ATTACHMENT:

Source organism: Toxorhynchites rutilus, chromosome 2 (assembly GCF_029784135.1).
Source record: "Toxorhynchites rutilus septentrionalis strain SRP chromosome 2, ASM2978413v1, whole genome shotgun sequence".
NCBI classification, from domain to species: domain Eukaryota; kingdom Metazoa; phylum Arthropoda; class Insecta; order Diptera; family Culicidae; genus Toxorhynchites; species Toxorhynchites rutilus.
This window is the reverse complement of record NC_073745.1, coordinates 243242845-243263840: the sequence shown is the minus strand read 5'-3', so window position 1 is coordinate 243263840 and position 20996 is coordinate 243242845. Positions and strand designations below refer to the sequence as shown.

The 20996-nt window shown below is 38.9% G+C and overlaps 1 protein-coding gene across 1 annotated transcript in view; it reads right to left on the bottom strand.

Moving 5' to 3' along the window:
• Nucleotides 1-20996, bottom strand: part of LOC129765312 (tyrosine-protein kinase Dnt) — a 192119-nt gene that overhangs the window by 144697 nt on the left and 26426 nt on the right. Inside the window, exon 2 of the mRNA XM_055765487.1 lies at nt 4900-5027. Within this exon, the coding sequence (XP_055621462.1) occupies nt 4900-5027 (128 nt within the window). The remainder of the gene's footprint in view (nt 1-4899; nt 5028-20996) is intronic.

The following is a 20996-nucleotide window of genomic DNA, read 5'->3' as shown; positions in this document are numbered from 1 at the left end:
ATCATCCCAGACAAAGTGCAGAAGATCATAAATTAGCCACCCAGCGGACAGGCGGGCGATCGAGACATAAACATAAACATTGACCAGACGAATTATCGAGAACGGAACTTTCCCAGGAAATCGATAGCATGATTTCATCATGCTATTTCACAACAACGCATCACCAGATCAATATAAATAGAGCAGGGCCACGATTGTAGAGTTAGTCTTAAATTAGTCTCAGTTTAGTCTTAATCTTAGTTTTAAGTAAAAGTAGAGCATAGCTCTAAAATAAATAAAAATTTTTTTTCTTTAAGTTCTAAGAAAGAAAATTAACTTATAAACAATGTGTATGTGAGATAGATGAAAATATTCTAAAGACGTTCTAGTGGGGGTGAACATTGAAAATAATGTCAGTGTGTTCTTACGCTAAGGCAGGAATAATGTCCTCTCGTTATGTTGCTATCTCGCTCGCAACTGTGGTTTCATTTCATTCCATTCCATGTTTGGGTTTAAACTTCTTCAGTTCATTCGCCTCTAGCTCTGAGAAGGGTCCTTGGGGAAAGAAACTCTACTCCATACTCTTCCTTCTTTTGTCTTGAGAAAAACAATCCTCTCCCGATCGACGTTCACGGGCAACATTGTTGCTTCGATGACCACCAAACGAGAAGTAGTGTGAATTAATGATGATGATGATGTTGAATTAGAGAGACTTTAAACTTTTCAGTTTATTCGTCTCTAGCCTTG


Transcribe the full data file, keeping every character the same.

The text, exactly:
Source organism: Toxorhynchites rutilus, chromosome 2 (assembly GCF_029784135.1).
Source record: "Toxorhynchites rutilus septentrionalis strain SRP chromosome 2, ASM2978413v1, whole genome shotgun sequence".
NCBI classification, from domain to species: domain Eukaryota; kingdom Metazoa; phylum Arthropoda; class Insecta; order Diptera; family Culicidae; genus Toxorhynchites; species Toxorhynchites rutilus.
This window is the reverse complement of record NC_073745.1, coordinates 243242845-243263840: the sequence shown is the minus strand read 5'-3', so window position 1 is coordinate 243263840 and position 20996 is coordinate 243242845. Positions and strand designations below refer to the sequence as shown.

The 20996-nt window shown below is 38.9% G+C and overlaps 1 protein-coding gene across 1 annotated transcript in view; it reads right to left on the bottom strand.

Moving 5' to 3' along the window:
• Nucleotides 1-20996, bottom strand: part of LOC129765312 (tyrosine-protein kinase Dnt) — a 192119-nt gene that overhangs the window by 144697 nt on the left and 26426 nt on the right. Inside the window, exon 2 of the mRNA XM_055765487.1 lies at nt 4900-5027. Within this exon, the coding sequence (XP_055621462.1) occupies nt 4900-5027 (128 nt within the window). The remainder of the gene's footprint in view (nt 1-4899; nt 5028-20996) is intronic.

The following is a 20996-nucleotide window of genomic DNA, read 5'->3' as shown; positions in this document are numbered from 1 at the left end:
ATCATCCCAGACAAAGTGCAGAAGATCATAAATTAGCCACCCAGCGGACAGGCGGGCGATCGAGACATAAACATAAACATTGACCAGACGAATTATCGAGAACGGAACTTTCCCAGGAAATCGATAGCATGATTTCATCATGCTATTTCACAACAACGCATCACCAGATCAATATAAATAGAGCAGGGCCACGATTGTAGAGTTAGTCTTAAATTAGTCTCAGTTTAGTCTTAATCTTAGTTTTAAGTAAAAGTAGAGCATAGCTCTAAAATAAATAAAAATTTTTTTTCTTTAAGTTCTAAGAAAGAAAATTAACTTATAAACAATGTGTATGTGAGATAGATGAAAATATTCTAAAGACGTTCTAGTGGGGGTGAACATTGAAAATAATGTCAGTGTGTTCTTACGCTAAGGCAGGAATAATGTCCTCTCGTTATGTTGCTATCTCGCTCGCAACTGTGGTTTCATTTCATTCCATTCCATGTTTGGGTTTAAACTTCTTCAGTTCATTCGCCTCTAGCTCTGAGAAGGGTCCTTGGGGAAAGAAACTCTACTCCATACTCTTCCTTCTTTTGTCTTGAGAAAAACAATCCTCTCCCGATCGACGTTCACGGGCAACATTGTTGCTTCGATGACCACCAAACGAGAAGTAGTGTGAATTAATGATGATGATGATGTTGAATTAGAGAGACTTTAAACTTTTCAGTTTATTCGTCTCTAGCCTTG